Size, scale and permanency of the activity

Paragraph 77 of TR 97/11 states that the larger the scale of the activity the more likely it will be that the taxpayer is carrying on a business. However the size or scale of the activity is not a determinative test and a person may carry on a business though in a small way.

In your case the activity involves the operation of a PV system. Once the PV system is installed no more work other than maintenance is required to operate it. The size and scale of the operation is very small.

A smaller scale of activity may detract from the commercial purpose or character of the activities, for example the activity may more properly be described as the management of a capital investment rather than a business.

However, this factor alone is not conclusive. Paragraph 82 of TR 97/11 states that the smaller the scale of the activity the more important the other indicators become when deciding whether a taxpayer is carrying on a business.

Whether there is repetition and regularity of the activity

Paragraph 55 of TR 97/11 discusses the need for repetition and regularity. It is often a feature of a business that similar sorts of activities are repeated on a regular basis. The repetition of activities by the same person over a period of time on a regular basis helps to determine whether there is the 'carrying on' of a business. TR 97/11 refers to Hope v. The Council of the City of Bathurst (1980) 144 CLR 1, 80 ATC 4386, (1980) 12 ATR 231 where 'the transactions were entered into on a continuous and repetitive basis', such that the taxpayer's activities 'manifested the essential characteristics required of a business'.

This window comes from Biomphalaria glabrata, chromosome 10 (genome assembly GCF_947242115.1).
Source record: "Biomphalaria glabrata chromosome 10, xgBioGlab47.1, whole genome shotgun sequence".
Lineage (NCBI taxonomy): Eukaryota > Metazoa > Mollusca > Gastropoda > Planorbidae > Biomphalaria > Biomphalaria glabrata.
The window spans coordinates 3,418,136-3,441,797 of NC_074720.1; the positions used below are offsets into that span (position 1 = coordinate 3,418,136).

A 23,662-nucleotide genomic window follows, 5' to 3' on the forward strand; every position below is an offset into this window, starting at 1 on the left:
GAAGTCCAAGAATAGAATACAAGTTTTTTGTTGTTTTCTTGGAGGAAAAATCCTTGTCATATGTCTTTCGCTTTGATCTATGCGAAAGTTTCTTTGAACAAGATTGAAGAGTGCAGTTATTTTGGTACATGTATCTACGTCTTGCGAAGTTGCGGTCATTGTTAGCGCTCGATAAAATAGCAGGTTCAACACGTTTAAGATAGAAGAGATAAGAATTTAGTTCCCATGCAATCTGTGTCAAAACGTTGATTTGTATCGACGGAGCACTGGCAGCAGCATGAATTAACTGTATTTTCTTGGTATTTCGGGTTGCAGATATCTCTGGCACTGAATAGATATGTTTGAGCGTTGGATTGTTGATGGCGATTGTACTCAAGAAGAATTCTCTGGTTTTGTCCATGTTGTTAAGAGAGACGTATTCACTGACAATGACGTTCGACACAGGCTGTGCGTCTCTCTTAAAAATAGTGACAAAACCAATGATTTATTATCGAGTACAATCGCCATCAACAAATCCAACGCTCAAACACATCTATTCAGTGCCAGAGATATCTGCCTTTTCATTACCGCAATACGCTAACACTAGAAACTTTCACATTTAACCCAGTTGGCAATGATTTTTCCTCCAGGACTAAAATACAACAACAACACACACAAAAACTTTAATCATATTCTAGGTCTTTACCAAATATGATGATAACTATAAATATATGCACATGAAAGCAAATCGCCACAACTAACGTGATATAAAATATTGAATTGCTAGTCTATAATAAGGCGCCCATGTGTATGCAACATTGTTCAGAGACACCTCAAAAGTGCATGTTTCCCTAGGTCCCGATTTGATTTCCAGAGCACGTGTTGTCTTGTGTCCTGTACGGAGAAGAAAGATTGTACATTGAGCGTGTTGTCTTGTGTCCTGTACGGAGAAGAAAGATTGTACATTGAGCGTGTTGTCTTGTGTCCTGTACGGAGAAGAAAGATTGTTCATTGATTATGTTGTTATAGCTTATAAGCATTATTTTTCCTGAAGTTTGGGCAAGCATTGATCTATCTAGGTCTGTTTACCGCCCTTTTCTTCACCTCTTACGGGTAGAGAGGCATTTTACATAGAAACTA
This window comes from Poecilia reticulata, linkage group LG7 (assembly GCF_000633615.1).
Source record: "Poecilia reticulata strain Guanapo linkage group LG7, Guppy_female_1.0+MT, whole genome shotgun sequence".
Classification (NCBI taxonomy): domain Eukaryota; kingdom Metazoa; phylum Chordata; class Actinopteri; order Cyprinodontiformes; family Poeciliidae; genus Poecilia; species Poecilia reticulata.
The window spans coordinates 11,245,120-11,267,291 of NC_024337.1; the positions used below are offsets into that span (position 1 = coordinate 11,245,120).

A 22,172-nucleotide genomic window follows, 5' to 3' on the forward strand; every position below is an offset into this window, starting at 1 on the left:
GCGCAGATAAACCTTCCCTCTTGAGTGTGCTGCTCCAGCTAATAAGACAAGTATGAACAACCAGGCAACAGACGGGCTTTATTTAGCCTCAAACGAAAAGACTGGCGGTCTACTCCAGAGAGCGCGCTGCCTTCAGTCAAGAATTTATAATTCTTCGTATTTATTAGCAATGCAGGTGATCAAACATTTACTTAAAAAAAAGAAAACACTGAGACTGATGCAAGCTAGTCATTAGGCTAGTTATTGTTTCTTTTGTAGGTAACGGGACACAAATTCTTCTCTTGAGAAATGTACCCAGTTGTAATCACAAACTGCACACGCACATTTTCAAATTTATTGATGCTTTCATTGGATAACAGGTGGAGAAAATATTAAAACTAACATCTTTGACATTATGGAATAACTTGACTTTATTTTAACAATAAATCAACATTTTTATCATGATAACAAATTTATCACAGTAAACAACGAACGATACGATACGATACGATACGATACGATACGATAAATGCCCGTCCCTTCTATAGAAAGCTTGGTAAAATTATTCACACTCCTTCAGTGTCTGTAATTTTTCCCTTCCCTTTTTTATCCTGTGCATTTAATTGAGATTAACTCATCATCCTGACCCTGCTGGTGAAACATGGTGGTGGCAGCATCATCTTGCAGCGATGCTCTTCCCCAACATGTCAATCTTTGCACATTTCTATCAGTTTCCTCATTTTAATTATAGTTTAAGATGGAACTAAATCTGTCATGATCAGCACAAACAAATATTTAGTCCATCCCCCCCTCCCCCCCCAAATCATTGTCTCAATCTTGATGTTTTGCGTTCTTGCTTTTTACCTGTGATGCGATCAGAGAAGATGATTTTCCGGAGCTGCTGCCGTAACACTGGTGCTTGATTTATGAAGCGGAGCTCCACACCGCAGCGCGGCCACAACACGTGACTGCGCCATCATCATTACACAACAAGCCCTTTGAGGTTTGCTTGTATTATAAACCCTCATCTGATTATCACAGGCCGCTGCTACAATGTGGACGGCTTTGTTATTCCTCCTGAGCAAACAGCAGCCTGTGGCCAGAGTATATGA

In your case the measurement of and payments for the electricity generation are the responsibility of the energy company. There is little to no repetition and regularity in terms of action required for the activity to continue, the PV system only requires installation to operate and generate revenue. However, this factor must be considered together with the other relevant indicators.